mere christianity . by csLewis


Albert James Lewis (1863-1929), father of C. S. Lewis.

Florence Augusta (Hamilton) Lewis (1862-1908), mother of C. S. Lewis.

1924 From October 1924 until May 1925, Lewis served as philosophy tutor at University College during E.F. Carritt’s absence on study leave for the year in America.

1925 On May 20, Lewis was elected a Fellow of Magdalen College, Oxford, where he served as tutor in English Language and Literature for 29 years until leaving for Magdalene College, Cambridge, in 1954.

1929 Lewis became a theist: “In the Trinity Term of 1929 I gave in, and admitted that God was God, and knelt and prayed….” Albert Lewis died on September 24.

1931 Lewis became a Christian: One evening in September, Lewis had a long talk on Christianity with J.R.R. Tolkien (a devout Roman Catholic) and Hugo Dyson. (The summary of that discussion is recounted for Arthur Greeves in They Stand Together.) That evening’s discussion was important in bringing about the following day’s event that Lewis recorded in Surprised by Joy: “When we [Warnie and Jack] set out [by motorcycle to the Whipsnade Zoo] I did not believe that Jesus Christ was the Son of God, and when we reached the zoo I did.”

chronological info. from the c.s.Lewis foundation.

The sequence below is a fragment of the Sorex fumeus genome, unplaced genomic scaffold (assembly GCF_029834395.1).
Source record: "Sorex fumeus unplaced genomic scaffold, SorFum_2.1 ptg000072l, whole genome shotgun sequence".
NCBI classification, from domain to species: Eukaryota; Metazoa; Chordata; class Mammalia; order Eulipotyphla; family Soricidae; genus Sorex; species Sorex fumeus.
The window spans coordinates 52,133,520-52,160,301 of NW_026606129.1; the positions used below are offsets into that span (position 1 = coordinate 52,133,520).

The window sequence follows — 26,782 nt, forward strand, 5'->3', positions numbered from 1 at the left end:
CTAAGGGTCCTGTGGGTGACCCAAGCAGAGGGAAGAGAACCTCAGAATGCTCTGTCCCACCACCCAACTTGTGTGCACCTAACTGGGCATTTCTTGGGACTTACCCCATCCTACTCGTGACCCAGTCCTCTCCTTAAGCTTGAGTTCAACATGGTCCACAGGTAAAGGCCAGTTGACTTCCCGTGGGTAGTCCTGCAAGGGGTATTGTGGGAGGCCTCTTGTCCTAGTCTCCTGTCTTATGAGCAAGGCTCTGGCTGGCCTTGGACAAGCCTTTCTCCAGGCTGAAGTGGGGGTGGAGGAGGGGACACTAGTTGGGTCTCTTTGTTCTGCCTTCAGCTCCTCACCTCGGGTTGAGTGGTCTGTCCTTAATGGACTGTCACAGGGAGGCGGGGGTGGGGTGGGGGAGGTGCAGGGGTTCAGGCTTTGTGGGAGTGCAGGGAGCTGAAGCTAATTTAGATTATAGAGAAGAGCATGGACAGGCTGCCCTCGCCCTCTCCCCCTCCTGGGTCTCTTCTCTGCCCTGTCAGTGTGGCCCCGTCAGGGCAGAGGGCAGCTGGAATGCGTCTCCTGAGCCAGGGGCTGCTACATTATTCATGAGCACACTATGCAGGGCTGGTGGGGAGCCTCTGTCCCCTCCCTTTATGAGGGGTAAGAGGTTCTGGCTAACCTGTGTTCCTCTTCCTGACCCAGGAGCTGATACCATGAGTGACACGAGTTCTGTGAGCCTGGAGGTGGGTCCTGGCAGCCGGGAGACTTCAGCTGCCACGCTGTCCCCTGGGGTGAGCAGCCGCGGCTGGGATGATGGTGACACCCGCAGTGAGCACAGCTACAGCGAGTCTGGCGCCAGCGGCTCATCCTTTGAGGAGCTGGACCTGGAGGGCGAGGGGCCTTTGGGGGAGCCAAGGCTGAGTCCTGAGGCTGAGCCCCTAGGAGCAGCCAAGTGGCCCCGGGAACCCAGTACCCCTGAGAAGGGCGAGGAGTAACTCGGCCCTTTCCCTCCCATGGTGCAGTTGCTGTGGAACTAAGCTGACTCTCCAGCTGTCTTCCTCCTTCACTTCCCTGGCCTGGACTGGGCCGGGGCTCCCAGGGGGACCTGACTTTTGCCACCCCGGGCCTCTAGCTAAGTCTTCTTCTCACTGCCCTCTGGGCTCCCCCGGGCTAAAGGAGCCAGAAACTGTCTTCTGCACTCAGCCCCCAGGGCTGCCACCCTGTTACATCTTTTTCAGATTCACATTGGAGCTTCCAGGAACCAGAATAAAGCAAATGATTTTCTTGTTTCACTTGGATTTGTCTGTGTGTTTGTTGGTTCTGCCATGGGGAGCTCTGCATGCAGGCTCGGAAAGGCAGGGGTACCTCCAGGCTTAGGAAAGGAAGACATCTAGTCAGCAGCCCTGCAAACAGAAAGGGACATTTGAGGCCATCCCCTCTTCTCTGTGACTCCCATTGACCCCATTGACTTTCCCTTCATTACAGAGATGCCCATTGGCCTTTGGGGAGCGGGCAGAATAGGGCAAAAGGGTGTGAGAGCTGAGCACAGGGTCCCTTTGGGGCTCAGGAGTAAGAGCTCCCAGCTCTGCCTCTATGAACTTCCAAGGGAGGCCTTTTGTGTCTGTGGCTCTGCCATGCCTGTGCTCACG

reading . mere christianity . by csLewis  
page 88-93 . morality and psychoanalysis

What i understood from this chapter is that Lewis is saying that psychoanalysis only goes so far working with the raw material (feelings and impulses that are probably due to one’s body).  After working with the raw material, one must look at moral choice (the act of choosing).  He is speaking about one’s raw material and what one does with the raw material.  Did the central man (the thing that chose) make or do the best or worst with it?  He says that every time you make a choice, that the central part of you turns into something different than it was before.  I don’t know about this, but, i do know that our heart is continually being changed, and i know that every choice has something to do with who we are at the time.

to see more posts on this book reading, pretty please visit “connecting to impact” by jason stasyszen.

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